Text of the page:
When is a historical novel not a historical novel?

Unknown-27This week’s issue of The Bookseller magazine landed on the mat this morning, which is always a pleasant distraction. They are previewing July releases, so I skipped to the historical fiction section. James Wilde, Hereward: End of Days (blood and mayhem Norman style) and Wendy Wallace, The Sacred River (Victorian ladies travelling to Egypt). That’s all. Then there is a historical adventure section: James McGee, The Blooding, James Holland, The Devil’s Pact, Michael Arnold, Assassin’s Reign – soldier stories in 19th, 20th and 17th century settings respectively. I wonder why the James Wilde wasn’t in this section? Then there is an historical crime section. The Medieval Murderers, The False Virgin. I have no problem with that. Then another section for Historical Debuts, with Diana Bretherick’s prize-winning City of Devils (19th Century) and James Heneage’s The Walls of Byzantium (15th Century). All fine as far as it goes, but surely confusing?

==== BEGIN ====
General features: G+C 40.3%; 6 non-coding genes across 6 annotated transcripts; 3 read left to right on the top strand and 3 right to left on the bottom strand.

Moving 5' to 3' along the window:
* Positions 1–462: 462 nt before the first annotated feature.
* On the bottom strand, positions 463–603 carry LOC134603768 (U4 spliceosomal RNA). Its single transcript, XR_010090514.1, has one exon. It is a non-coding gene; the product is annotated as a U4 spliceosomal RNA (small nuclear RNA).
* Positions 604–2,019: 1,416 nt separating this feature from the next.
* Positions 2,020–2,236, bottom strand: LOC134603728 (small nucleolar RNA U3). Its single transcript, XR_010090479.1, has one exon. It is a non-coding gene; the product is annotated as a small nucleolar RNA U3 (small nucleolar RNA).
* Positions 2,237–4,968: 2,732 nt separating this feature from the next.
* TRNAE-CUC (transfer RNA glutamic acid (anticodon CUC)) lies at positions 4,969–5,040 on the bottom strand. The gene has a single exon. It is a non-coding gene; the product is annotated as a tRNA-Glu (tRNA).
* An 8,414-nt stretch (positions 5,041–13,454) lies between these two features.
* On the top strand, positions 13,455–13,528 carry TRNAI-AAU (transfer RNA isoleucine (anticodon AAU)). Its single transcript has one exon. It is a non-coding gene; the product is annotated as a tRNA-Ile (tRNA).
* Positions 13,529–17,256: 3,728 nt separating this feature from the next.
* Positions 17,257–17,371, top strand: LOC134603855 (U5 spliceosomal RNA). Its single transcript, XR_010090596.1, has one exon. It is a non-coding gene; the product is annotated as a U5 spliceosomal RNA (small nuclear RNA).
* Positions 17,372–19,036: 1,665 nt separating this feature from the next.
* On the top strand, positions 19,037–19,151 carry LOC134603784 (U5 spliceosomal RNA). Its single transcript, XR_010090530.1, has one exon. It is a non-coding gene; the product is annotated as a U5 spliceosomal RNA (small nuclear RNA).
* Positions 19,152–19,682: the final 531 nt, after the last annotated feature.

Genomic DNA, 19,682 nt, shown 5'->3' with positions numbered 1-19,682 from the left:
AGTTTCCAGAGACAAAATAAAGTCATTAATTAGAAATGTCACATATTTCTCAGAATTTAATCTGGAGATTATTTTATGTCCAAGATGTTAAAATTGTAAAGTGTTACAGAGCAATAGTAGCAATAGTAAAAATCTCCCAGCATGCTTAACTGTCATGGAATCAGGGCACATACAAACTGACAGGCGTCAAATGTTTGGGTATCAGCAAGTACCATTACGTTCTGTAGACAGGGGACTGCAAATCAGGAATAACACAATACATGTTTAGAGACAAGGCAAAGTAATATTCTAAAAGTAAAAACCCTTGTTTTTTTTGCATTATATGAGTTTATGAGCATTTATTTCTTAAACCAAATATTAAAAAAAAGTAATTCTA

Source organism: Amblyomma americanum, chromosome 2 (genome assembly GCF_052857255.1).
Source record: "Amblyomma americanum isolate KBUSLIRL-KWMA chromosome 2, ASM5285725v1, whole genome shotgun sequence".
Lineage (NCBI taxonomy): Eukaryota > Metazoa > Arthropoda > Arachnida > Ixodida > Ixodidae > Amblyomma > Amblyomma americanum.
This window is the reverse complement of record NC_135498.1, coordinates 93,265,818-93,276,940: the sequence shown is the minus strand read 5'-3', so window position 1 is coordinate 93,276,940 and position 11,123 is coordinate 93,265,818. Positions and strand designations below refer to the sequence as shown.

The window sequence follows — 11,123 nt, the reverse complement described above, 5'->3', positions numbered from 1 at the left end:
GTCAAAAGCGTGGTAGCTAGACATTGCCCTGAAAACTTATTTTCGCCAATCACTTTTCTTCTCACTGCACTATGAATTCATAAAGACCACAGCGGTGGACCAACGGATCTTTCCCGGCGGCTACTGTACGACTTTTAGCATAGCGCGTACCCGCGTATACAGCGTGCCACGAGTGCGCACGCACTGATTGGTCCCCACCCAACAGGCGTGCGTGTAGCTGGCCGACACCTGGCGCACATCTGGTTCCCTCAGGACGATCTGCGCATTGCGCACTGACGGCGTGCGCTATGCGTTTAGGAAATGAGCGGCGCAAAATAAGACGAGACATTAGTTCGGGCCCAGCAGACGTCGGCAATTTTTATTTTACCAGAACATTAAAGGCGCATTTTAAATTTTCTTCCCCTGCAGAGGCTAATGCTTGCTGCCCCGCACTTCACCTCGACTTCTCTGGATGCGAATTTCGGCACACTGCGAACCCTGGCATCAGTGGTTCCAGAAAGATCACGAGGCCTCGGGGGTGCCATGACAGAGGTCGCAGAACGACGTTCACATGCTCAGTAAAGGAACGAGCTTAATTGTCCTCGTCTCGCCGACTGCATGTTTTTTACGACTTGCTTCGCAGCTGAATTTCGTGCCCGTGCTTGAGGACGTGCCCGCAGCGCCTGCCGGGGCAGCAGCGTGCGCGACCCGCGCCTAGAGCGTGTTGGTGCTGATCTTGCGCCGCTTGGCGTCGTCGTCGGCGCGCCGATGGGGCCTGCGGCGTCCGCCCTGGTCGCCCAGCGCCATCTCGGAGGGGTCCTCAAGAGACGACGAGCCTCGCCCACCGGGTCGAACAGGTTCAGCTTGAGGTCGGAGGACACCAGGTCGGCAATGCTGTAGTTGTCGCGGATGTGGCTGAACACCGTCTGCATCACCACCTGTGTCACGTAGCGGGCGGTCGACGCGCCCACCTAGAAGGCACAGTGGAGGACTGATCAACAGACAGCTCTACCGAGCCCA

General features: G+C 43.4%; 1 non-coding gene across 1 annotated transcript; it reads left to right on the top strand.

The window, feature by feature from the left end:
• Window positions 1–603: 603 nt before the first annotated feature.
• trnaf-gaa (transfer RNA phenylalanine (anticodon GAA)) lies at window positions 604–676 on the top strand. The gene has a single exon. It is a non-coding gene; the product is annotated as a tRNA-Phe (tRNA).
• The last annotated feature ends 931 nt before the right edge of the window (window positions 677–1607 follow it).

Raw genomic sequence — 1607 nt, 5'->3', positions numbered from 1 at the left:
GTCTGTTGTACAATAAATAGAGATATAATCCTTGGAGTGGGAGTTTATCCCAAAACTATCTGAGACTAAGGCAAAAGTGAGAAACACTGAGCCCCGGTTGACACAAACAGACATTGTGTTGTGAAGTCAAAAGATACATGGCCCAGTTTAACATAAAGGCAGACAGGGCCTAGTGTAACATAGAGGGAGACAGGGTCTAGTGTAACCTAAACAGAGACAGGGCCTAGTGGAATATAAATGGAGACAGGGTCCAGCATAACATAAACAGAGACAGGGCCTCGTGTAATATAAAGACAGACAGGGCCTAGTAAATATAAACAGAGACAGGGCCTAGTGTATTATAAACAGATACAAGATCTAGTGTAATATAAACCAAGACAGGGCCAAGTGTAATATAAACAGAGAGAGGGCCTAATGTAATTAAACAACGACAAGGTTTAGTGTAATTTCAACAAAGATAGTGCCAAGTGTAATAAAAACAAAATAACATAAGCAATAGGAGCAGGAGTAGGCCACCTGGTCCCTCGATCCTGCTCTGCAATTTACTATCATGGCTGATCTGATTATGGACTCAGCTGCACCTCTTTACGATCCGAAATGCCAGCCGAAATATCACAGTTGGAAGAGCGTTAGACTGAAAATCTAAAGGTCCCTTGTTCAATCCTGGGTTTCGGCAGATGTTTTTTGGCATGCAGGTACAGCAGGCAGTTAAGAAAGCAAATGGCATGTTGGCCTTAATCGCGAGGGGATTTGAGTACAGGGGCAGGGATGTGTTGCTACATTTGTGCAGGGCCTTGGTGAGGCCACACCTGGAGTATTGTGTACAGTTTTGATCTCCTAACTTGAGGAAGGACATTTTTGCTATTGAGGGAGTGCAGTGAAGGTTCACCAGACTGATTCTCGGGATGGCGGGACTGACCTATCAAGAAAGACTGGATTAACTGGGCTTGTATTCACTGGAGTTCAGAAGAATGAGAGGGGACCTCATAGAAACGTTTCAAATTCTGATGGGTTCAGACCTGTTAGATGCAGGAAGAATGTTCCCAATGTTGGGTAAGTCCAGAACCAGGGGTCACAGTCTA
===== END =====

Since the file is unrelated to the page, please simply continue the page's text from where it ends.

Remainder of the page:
But then there are these books that are NOT historical (apparently).

9780062120397.jpgArturo Perez-Reverte The Siege. (1811 Cadiz – designated ‘literary’). Philipp Meyer The Son (multi-period – designated ‘literary’). There are several other literary multi period novels, and a ‘literary debut’ about 18th Century French foodie (Jonathan Grimwood, The Last Banquet). Then up pops Robert Goddard in the Crime and Thriller section with a novel set in 1919 (The Ways of the World) – as does Benjamin Black’s Holy Orders set in 1950s Dublin, David Thomas’s Ostland set in 40s and 50s Berlin, Dan Smith’s Red Winter, set in 1920s Russia. Meanwhile under ‘Commercial’ and ‘Saga’ respectively, we have 1950s Kent (Caitlin Davies, Family Likeness) and wartime romance (Lily Baxter, The Shopkeeper’s Daughter).

So – of the titles featured – only about half of the historicals are labelled as such. And, if anyone tracks the sales with relation to genres – what’s hot, and what’s not – historical fiction won’t be tagged on roughly half its titles.

I think these definitions of genre originate with the publishers. I wonder, really, what validity they have. I certainly believe that anyone trying to assess the popularity or marketability of historical fiction needs to bear in mind how the data is distorted.

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